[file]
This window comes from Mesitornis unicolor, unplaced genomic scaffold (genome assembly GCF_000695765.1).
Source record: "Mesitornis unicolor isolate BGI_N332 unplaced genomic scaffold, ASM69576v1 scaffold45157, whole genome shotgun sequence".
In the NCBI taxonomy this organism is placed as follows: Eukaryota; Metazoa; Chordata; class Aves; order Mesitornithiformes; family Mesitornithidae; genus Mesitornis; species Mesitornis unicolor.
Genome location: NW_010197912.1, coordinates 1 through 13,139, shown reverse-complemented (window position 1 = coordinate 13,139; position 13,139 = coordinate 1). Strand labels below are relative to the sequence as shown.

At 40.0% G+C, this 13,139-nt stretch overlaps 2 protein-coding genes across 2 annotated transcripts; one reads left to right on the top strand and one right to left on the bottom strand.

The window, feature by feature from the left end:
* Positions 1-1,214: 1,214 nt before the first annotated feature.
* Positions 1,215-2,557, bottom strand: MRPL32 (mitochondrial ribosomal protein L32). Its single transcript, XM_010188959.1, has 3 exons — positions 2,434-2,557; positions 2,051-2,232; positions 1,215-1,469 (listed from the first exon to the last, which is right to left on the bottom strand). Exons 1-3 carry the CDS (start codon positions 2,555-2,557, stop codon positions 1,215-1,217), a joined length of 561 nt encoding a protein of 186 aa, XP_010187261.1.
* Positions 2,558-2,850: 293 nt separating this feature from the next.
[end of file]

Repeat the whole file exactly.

This window comes from Mesitornis unicolor, unplaced genomic scaffold (genome assembly GCF_000695765.1).
Source record: "Mesitornis unicolor isolate BGI_N332 unplaced genomic scaffold, ASM69576v1 scaffold45157, whole genome shotgun sequence".
In the NCBI taxonomy this organism is placed as follows: Eukaryota; Metazoa; Chordata; class Aves; order Mesitornithiformes; family Mesitornithidae; genus Mesitornis; species Mesitornis unicolor.
Genome location: NW_010197912.1, coordinates 1 through 13,139, shown reverse-complemented (window position 1 = coordinate 13,139; position 13,139 = coordinate 1). Strand labels below are relative to the sequence as shown.

At 40.0% G+C, this 13,139-nt stretch overlaps 2 protein-coding genes across 2 annotated transcripts; one reads left to right on the top strand and one right to left on the bottom strand.

The window, feature by feature from the left end:
* Positions 1-1,214: 1,214 nt before the first annotated feature.
* Positions 1,215-2,557, bottom strand: MRPL32 (mitochondrial ribosomal protein L32). Its single transcript, XM_010188959.1, has 3 exons — positions 2,434-2,557; positions 2,051-2,232; positions 1,215-1,469 (listed from the first exon to the last, which is right to left on the bottom strand). Exons 1-3 carry the CDS (start codon positions 2,555-2,557, stop codon positions 1,215-1,217), a joined length of 561 nt encoding a protein of 186 aa, XP_010187261.1.
* Positions 2,558-2,850: 293 nt separating this feature from the next.